H-F chooses to include

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H-F chooses to include

Emma Murphy, News Editor and Assistant Editor-in-Chief

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   H-F’s efforts to include students with disabilities goes beyond the norm.

    Before 1975, public schools had few obligations to students with disabilities. The majority of students with disabilities were kept out of public schools, while those who did attend schools were largely segregated from their peers.
However, this all changed with the passage of the 1975 Education for All Handicapped Children Act (P.L. 94-142), which required all schools receiving federal funding to provide students with disabilities equal access to education.
One way schools are required to provide equal access to education is by establishing an Individualized Education Plan (IEP), a plan made by administrators, teachers, and students to add support and help students with disabilities thrive in the classroom.
According to the recently published Illinois Report Card, about 12 percent of H-F students have an IEP, which is less than the national average.
Some schools have a very hard time implementing IEPs into their students’ everyday life, often due to limited resources.
“There are some schools that don’t have as developed co-taught systems or as developed systems when it comes to students with special needs; there [are] a lot more isolation at those schools,” Principal Jerry Lee Anderson said.
The Illinois Report Card, a collection of statewide data, which came out Wednesday, Oct. 30, provides performance and demographic data about all schools in Illinois.
According to the Illinois Report Card, 35 percent of H-F students with IEPs are in a general education classroom for 80 to 100 percent of their school day, while 10 percent of students are in a separate classroom to target specific needs.
This implies that the majority of students with IEPs are in a combination of general education classrooms and targeted learning environments.
This is different for schools across the state.
In contrast, the Illinois State Board of Education reported that 55 percent of students with IEPs in the state spend 80 to 100 percent of their school day in a general education classroom, while six percent of students with IEPs are in a separate classroom.
Whether or not this means H-F is more inclusive is unclear. Our interviews were inconclusive to this point.
It is undeniable, however, that inclusion can be seen throughout the school, mostly in after school activities. H-F was given an award for the very inclusive setting the school possesses.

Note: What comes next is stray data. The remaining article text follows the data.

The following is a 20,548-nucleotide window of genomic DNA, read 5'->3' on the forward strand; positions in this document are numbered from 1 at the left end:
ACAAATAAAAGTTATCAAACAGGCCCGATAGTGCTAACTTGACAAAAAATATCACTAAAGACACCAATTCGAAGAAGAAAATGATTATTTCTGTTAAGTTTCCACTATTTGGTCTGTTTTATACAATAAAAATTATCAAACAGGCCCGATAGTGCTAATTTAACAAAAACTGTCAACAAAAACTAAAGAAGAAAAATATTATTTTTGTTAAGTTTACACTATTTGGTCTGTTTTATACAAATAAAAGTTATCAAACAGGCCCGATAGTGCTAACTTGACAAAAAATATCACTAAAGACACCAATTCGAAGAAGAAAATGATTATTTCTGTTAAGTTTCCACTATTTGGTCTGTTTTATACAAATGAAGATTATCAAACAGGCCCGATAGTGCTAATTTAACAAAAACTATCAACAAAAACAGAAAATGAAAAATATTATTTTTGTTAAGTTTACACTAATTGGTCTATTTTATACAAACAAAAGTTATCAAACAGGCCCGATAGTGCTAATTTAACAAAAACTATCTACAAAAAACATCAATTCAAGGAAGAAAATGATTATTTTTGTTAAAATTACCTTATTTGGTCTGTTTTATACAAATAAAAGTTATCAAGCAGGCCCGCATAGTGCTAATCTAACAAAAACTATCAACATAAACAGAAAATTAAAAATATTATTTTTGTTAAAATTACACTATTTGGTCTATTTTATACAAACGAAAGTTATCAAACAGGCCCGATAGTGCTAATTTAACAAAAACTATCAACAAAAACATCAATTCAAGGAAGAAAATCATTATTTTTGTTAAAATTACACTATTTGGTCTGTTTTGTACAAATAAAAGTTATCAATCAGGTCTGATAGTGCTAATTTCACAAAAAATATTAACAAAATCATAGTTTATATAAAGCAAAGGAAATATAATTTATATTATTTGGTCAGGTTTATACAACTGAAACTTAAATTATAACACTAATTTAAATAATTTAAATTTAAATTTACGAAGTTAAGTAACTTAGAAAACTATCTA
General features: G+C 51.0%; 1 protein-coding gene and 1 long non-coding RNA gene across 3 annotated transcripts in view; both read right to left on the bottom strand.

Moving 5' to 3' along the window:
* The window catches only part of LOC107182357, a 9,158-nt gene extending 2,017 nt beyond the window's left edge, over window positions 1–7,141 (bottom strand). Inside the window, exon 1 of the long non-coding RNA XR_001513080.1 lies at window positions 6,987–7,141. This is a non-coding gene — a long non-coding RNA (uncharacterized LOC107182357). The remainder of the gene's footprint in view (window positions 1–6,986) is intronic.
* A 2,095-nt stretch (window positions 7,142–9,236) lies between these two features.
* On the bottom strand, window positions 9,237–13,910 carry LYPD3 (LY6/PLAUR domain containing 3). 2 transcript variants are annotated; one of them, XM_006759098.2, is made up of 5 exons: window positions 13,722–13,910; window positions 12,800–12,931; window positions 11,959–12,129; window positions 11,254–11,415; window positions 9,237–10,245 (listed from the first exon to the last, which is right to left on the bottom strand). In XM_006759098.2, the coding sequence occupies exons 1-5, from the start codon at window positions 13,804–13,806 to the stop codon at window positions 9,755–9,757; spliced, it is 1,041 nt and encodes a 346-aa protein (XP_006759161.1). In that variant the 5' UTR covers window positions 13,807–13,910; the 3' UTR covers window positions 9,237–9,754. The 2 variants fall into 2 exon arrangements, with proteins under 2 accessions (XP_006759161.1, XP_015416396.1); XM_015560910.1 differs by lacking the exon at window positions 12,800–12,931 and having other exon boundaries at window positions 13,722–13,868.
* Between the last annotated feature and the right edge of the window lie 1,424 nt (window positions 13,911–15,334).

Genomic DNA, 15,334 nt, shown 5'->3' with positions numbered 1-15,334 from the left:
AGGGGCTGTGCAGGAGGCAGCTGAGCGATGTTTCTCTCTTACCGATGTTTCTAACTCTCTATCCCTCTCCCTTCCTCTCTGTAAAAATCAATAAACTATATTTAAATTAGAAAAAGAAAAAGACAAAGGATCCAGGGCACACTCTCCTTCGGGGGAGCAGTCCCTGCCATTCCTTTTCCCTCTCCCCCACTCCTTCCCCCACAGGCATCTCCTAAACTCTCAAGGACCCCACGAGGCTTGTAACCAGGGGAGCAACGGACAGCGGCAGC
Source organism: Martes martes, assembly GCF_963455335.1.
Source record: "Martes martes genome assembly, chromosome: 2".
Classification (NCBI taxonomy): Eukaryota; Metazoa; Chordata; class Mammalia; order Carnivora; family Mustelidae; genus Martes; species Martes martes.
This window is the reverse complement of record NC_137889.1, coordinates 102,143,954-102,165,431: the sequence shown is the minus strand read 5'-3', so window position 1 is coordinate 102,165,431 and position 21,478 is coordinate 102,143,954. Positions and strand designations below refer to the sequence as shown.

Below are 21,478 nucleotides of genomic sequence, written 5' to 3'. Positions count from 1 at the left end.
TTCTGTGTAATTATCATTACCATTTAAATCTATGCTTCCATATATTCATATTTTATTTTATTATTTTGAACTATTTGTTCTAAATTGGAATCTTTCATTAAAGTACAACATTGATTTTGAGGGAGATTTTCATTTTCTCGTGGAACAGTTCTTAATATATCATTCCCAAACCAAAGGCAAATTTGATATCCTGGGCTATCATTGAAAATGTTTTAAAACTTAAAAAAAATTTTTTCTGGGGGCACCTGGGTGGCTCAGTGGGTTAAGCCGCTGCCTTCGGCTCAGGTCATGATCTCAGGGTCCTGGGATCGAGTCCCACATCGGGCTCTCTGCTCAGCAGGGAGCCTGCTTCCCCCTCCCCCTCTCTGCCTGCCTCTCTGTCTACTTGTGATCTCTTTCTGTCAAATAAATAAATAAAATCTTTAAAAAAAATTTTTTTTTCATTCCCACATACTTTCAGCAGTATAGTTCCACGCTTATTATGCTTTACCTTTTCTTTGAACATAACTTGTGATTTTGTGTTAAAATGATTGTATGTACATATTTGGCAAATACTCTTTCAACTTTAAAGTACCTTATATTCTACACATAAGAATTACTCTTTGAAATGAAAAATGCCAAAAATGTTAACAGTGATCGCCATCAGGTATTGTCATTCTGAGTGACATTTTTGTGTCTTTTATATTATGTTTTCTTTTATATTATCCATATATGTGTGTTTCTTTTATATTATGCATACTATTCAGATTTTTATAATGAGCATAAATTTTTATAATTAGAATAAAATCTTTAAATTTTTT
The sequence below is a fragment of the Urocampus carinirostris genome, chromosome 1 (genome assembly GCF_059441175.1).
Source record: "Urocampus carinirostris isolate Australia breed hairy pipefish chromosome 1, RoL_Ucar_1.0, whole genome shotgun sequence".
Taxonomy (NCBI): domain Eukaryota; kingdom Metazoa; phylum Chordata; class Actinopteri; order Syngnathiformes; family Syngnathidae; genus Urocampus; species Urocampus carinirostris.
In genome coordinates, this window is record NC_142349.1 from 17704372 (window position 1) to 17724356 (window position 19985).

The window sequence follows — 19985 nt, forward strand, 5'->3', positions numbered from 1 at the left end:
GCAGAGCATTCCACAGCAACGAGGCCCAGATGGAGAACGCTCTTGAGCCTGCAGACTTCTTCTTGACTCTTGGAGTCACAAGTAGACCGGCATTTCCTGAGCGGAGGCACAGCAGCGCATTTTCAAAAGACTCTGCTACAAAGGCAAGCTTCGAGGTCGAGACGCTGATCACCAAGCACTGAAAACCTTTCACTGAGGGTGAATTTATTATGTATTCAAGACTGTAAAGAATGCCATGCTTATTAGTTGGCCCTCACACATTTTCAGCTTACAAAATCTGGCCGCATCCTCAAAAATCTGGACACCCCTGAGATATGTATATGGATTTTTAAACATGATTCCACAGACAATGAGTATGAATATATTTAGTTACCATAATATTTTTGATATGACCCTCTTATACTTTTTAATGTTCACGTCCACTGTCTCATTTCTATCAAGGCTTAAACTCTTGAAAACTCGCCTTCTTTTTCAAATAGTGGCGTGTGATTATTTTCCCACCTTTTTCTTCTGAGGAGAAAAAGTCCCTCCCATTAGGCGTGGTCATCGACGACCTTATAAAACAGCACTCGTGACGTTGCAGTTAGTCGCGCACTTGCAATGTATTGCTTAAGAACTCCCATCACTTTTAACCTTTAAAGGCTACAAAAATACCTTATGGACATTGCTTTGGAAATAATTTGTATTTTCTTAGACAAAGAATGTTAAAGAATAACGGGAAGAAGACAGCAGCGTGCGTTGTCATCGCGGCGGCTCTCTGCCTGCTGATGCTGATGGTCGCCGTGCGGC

Last November, H-F had the honor of being named a 2018 National Banner Unified Champion School by Special Olympics. To receive this honor, H-F had to meet a slew of criteria to even be considered for the banner.
According to Special Olympics, “a Special Olympics Unified Champion School has an inclusive school climate, one that exhibits a sense of collaboration, engagement, and respect for all. A Unified Champion School receiving national banner recognition is one that has demonstrated a commitment to inclusion by meeting ten national standards of excellence.”
To be a Unified Champion School H-F needed to have an inclusive youth leadership and whole-school engagement. Banner Unified Champion Schools also need to be able to demonstrate they are self-sustainable or have a plan in place to sustain these activities into the future.
H-F works to provide a space where students can be included. Angela Taylor, Director of Special Education, believes there are many ways that students can implement inclusion into their everyday lives.
“The more that students step out of their comfort zone in that unstructured setting, like the hallway and cafeteria, I think that’s great because students love to be acknowledged. They like when people say hi to them and they feel like they are building a friendship,” Taylor said.
We met those standards by having students involved in Unified sports and the social club, Just Like You.
All Unified sports allow students in special and general education classes to come together and play sports. Unified sports enforce collaboration between athletes and partners that normally wouldn’t be around each other on a daily basis.
H-F offers Unified soccer, basketball, and track.
Unified Basketball is a very competitive team that is IHSA sanctioned. H-F’s Unified Basketball program has won state the past three years in a row.
In addition to sports, H-F offers opportunities for students in special education to participate in clubs.
Just Like You Club meets about twice a month and allows for students in general and special education classes to take part in an activity together. This gives students who may not be athletic or may not want to play unified sports the ability to still be apart of an inclusive environment. At the meetings, students play games and do other activities depending on the month.
Members of the club go on many field trips throughout the year to build relationships with one another. Back in October, they went on a haunted hayride in Oak Forest; and they will be going on a Holiday Angels shopping trip in December along with the life skills class to get presents for a family who may not be able to afford presents this holiday season.
Through these many activities, it is obvious inclusion is all around H-F students on a daily basis.      Teachers, students, and administration all take pride in having such an inclusive environment.
“An inclusive education is so important. It allows students [with disabilities] to be immersed in the experience everyone else has and it doesn’t make them [students with disabilities] feel as though they are isolated or not having the same opportunities all students have access to,” Taylor said.